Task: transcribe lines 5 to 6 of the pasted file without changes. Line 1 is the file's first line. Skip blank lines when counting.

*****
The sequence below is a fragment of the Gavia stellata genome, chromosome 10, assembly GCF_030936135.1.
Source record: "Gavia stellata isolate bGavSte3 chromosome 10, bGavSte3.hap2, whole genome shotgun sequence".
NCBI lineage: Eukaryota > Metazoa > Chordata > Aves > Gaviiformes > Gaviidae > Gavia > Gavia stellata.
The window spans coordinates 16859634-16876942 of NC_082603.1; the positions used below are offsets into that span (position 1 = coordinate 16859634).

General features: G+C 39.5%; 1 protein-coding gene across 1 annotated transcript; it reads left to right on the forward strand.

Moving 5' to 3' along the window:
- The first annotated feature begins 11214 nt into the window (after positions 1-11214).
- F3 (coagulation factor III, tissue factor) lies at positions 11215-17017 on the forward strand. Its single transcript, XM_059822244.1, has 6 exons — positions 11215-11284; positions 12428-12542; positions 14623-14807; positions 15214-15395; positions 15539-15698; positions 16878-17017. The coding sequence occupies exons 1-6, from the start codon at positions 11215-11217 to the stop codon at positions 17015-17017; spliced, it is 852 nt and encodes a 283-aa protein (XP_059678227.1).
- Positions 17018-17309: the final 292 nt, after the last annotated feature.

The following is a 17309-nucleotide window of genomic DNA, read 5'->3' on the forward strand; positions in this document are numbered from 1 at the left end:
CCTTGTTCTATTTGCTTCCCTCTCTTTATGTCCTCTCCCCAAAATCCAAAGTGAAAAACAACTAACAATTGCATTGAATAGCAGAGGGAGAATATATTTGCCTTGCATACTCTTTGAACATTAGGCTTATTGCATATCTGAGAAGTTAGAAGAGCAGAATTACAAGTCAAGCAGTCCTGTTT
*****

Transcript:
General features: G+C 39.5%; 1 protein-coding gene across 1 annotated transcript; it reads left to right on the forward strand.

Moving 5' to 3' along the window: